lege: condition, namely, ne . . . velint. pii: the piety of a colony towards the Metropolis, and ancestral home (avitae). In an old Roman poet the soldiers of Scipio Asiaticus on first beholding Troy exclaim, O patria, O divom domus Ilium et incluta bello |Pergama.
fidentes: 3. 4. 50.
Troiae: 'Should Troy revive in evil hour, her star again should set in gore' (after Conington). English cannot reproduce the transference of renascens to fortuna, and the double application of fortuna to the new city and the old. alite: 1.15.5. n.
ducente: as in Verg. Aen. 2.612-614.
Verg. Aen. 1.47; Il.16.432.
ter: the conventional number (Verg. G. 1. 281). murus aeneus: Il. 21. 447, ἄρρηκτος. The phrase is conventional (Epp. 1.1.60). So σιδάρεον τεῖχος, ἀδαμάντινον τεῖχος. Cf. 1.33. 11, iuga aenea.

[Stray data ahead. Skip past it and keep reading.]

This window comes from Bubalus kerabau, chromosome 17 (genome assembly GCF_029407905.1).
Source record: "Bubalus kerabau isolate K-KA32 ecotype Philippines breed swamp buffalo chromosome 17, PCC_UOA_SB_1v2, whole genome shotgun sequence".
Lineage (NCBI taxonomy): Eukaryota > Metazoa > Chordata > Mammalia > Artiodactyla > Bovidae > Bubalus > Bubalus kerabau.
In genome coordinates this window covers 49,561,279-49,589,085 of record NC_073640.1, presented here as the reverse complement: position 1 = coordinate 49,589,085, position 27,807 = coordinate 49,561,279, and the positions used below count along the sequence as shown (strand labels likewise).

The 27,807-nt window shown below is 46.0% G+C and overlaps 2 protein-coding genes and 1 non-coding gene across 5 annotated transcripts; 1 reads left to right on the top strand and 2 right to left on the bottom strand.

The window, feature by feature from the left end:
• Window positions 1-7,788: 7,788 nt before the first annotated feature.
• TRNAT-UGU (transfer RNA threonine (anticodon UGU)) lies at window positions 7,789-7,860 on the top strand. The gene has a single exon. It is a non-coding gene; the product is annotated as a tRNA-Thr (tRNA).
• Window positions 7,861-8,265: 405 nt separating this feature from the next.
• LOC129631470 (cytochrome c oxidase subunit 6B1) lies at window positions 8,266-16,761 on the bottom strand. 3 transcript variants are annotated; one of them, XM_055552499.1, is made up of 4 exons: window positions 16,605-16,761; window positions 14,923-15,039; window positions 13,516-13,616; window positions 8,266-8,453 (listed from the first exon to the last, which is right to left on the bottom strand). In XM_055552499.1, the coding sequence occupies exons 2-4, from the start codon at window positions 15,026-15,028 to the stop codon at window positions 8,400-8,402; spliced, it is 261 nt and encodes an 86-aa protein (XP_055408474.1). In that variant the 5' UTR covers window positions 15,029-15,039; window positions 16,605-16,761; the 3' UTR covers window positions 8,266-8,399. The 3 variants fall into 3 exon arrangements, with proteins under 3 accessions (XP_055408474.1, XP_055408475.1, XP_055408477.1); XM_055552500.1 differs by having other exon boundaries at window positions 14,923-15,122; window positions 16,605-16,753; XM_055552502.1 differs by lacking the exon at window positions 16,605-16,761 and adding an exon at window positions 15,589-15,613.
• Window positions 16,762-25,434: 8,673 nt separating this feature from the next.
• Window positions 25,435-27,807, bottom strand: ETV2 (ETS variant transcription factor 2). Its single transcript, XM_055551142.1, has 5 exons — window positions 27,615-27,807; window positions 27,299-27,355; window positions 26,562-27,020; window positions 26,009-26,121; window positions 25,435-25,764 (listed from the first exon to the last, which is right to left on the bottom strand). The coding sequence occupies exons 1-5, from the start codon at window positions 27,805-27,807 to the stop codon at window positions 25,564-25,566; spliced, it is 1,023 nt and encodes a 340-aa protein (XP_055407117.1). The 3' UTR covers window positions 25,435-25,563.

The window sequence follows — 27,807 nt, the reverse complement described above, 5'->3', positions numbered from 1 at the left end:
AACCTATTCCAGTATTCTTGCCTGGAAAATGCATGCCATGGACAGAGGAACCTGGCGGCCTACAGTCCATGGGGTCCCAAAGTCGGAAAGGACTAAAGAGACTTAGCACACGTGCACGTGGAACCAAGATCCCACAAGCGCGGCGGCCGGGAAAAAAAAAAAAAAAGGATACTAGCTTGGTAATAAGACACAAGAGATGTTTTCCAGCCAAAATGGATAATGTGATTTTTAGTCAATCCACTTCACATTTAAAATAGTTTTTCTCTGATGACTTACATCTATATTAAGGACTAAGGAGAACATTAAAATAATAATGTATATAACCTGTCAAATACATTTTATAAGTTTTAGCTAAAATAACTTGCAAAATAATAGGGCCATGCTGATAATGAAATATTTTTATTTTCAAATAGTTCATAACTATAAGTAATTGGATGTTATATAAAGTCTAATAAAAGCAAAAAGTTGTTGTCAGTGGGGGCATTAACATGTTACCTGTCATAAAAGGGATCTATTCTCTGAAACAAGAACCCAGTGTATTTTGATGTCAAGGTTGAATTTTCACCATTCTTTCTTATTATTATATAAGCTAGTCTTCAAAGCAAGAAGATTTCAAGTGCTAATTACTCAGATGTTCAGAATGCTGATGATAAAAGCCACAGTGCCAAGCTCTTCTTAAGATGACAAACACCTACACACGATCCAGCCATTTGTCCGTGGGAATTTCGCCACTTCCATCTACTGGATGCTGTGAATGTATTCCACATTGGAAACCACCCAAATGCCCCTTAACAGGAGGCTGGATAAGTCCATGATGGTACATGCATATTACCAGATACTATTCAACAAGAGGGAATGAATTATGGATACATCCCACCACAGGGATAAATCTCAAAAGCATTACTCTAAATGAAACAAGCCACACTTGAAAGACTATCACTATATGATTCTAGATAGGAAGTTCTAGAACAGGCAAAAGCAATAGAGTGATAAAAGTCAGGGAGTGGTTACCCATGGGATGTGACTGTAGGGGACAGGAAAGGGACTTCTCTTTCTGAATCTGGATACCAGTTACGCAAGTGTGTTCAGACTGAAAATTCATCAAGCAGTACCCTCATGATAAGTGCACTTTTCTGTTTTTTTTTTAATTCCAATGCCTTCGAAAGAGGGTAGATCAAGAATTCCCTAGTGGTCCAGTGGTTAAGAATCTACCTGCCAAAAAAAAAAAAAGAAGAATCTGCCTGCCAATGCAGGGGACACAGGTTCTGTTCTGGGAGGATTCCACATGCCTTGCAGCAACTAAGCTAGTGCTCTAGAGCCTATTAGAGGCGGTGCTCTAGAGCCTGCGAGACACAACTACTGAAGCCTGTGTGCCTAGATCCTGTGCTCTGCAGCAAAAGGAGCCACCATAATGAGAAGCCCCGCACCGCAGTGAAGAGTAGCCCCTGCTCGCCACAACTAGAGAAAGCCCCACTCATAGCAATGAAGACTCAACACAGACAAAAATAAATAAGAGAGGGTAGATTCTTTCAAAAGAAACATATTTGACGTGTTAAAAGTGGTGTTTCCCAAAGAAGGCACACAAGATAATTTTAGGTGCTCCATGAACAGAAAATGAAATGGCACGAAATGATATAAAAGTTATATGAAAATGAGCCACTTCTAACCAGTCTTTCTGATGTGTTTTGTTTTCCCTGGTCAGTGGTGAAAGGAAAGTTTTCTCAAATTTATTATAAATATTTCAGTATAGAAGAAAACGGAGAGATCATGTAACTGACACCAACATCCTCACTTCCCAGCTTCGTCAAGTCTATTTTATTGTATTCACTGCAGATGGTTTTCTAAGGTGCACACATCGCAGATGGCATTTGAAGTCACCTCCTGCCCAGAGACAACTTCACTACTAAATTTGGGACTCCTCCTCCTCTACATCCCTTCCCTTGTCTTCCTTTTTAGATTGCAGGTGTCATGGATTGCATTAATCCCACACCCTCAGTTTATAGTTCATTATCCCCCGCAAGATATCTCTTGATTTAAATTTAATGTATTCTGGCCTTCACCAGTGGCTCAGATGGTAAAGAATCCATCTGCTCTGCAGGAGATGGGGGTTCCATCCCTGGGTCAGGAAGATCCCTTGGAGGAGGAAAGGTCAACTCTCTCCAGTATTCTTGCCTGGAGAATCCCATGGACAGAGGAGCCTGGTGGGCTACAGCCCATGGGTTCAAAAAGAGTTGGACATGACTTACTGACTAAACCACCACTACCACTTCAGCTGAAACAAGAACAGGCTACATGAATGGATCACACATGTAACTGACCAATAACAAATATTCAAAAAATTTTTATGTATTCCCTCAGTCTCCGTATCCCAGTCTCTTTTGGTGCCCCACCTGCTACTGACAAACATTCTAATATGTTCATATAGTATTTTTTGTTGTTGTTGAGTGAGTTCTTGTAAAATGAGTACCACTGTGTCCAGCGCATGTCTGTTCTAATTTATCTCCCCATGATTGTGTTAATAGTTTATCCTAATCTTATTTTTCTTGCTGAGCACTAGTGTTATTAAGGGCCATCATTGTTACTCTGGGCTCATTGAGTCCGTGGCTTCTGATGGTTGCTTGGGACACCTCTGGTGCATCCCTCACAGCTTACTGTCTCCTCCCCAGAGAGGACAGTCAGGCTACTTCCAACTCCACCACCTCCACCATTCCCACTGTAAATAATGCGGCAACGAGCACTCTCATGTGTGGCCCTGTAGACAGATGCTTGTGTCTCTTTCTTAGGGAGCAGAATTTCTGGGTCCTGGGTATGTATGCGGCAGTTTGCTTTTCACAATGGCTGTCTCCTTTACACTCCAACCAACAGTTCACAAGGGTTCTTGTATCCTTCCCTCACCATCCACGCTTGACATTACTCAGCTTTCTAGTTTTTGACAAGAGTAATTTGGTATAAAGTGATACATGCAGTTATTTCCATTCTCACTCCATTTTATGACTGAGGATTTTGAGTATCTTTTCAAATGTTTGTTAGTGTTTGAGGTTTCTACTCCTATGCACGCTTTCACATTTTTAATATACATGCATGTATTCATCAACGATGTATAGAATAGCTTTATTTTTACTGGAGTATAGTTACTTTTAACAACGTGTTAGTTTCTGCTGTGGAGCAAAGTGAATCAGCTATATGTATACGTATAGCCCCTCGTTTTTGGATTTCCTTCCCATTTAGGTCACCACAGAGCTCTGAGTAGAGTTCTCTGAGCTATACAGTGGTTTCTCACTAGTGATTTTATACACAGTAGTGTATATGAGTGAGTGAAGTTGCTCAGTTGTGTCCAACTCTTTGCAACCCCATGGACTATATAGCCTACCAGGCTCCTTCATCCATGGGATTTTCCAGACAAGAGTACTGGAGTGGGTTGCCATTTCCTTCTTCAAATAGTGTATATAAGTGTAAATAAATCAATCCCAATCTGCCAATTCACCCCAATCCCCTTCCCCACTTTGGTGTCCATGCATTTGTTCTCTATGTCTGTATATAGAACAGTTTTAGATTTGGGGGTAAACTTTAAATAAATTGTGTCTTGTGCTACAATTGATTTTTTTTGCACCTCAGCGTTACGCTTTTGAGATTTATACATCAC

auctore Phoebo: cf. 1. 21-22. n.; Pind. O.8.31. meis: 1.7.8. n.
excisus: razed; exscissus, which some read (cf. Verg. Aen. 2.177), would be cacophonous. Argivis: abl.; the agent is an instrument. Cf. Juv. 10.155, Poeno milite portas |frangimus (which, however, is conceivably abl. abs.). Others take it dat. agent.
non hoc, etc.: for the sudden check, cf. 2.1.37. n. and 1.6.10. iocosae: forgets the claim of musarum sacerdos (3. 1.3). So Tennyson affects to rebuke his muse for darkening 'sanctities with song' (In Mem. 3.7). Cf. Herrick, 2, To his Muse, 'Whither, mad maiden, wilt thou roame?' Ronsard, Au Sieur Bertrand, 'Taisez-vous, ma lyre mignarde,| Taisez-vous, ma lyre jazarde,| un si haut chant n'est pas pour vous.'
pervicax: 2. 19. 9.
tenuare: cf. 1.6.12, and Milton's 'Who can extenuate thee?' parvis: modestly; cf. 4. 2. 31, parvus; 3. 25. 17. Perhaps also contrasting the Alcaic with the versus longi of Epic.